Recent spikes in inventive activity within the AI space have piqued the interest of both academic researchers and the U.S. government. The Department of Commerce recently established the National Artificial Intelligence Advisory Committee tasked with “ensuring continued United States leadership in artificial intelligence research and development” among other duties. Call for Nominations To Serve on the National Artificial Intelligence Advisory Committee, 171 Fed. Reg. 50,326 (Sept. 8, 2021). The USPTO also recently launched an initiative for evaluating innovative activity in the AI space. In collaboration with the Office of the Chief Economist (OCE), the USPTO released a report entitled “Benchmark Study on the Artificial Intelligence Patent Landscape”, which considers issued U.S. patents and pre-grant publications dating back to 1978 that contain components related to AI. USPTO, OFFICE OF THE CHIEF ECONOMIST, IP DATA HIGHLIGHTS NO. 5, INVENTING AI: TRACING THE DIFFUSION OF ARTIFICIAL INTELLIGENCE WITH U.S. PATENTS (2020). The study was spurred by similar surveying efforts by the European Patent Office (EPO) and the World Intellectual Property Organization (WIPO). In August, the USPTO publicly released the dataset underlying the study.
The study concluded from recent literature “AI invention is growing rapidly and diffusing broadly.” Between 2002 and 2018, the number of AI patent applications filed annually more than doubled from 30,000 to over 60,000, and the percentage of all patent applications that contained AI increased from 9% to roughly 16%. The study also suggested employment growth is 25 percent higher for companies holding AI patents than for companies without AI patents, and revenue growth is 40 percent higher. U.S.P.T.O., OFFICE OF THE CHIEF ECONOMIST, USPTO ECONOMIC WORKING PAPER NO. 2021-2, IDENTIFYING ARTIFICIAL INTELLIGENCE (AI) INVENTION: A NOVEL AI PATENT DATASET (2020).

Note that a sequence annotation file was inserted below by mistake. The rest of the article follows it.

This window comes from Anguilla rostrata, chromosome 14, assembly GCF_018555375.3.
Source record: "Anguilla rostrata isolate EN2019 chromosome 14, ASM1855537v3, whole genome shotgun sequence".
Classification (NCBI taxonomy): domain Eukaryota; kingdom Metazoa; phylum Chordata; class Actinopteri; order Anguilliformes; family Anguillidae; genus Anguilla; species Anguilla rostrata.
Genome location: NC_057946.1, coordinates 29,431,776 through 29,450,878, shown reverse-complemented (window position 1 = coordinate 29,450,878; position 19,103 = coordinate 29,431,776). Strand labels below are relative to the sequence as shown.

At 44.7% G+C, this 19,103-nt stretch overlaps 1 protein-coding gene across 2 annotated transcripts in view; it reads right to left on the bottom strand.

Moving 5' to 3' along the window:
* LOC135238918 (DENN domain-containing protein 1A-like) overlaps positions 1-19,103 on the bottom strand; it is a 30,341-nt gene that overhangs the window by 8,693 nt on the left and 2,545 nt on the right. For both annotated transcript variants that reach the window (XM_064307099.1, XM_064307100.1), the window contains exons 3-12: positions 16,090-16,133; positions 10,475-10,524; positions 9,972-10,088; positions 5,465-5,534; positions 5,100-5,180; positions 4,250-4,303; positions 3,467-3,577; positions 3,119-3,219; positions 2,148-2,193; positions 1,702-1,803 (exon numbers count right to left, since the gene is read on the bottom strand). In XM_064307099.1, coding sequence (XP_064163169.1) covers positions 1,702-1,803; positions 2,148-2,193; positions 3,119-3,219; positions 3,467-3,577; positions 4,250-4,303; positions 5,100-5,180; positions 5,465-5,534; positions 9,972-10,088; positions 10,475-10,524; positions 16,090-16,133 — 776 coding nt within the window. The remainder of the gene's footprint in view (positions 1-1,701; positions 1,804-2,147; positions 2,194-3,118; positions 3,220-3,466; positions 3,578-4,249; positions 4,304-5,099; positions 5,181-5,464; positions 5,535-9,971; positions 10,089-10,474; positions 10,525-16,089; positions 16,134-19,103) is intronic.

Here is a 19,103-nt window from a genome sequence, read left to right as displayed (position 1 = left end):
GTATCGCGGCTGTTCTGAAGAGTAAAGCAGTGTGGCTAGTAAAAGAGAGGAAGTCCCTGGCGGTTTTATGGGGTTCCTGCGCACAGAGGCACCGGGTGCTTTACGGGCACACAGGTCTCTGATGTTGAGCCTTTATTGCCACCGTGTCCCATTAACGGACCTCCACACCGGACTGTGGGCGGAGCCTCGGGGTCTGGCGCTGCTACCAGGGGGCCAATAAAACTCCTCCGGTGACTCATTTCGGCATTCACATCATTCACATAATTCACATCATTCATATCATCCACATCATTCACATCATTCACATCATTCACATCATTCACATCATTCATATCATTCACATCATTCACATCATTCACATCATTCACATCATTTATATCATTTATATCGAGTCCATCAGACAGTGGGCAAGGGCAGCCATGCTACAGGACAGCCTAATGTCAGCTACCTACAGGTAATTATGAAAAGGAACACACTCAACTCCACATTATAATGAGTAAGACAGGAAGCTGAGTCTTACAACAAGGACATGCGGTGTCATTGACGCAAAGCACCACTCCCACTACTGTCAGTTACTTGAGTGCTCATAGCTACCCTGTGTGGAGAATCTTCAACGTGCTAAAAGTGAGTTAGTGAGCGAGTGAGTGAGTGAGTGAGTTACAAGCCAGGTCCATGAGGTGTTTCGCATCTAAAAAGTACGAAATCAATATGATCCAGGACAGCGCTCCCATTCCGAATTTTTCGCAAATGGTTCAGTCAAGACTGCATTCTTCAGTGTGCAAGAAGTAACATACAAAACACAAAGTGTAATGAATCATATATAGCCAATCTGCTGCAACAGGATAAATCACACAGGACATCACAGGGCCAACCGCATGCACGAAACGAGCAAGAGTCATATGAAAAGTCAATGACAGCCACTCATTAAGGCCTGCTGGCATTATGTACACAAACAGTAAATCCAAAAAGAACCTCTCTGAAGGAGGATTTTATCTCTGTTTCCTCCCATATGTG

Further research using the underlying data is needed to derive forecasts of the economic impact that AI will have. But in keeping with the USPTO’s mission to promote “industrial and technological progress in the United States and strengthen the national economy,” surely some patent policy makers will view the growing of AI as an indication that more should be done to ensure that AI inventions are protectable. The question remains, though—how much does AI stand to gain from patent eligibility reform, specifically in the U.S.?
Opinions offered by several of the top AI patent holders in response to the USPTO’s request in July appear split on these questions. IBM, standing in favor of eligibility reform, voiced concerns over the difficulty of “adequately claim[ing] an AI invention without focusing the claim on the desired result”:
Given that AI techniques are intended to cause a computer to learn and respond as a human would, patent applications for such techniques face the illogical situation where the more broadly an invention achieves these goals, the more difficult it is to obtain meaningful patent protection directed at the broader scope of the invention . . . . navigating the current patent eligibility jurisprudence may require unduly narrowing AI claims away from the more valuable aspects of the innovation.
Elizabeth Shaw, Request for Information: Patent Eligibility Jurisprudence Study, Comments submitted by International Business Machines, USPTO, Oct. 8, 2021, at 4.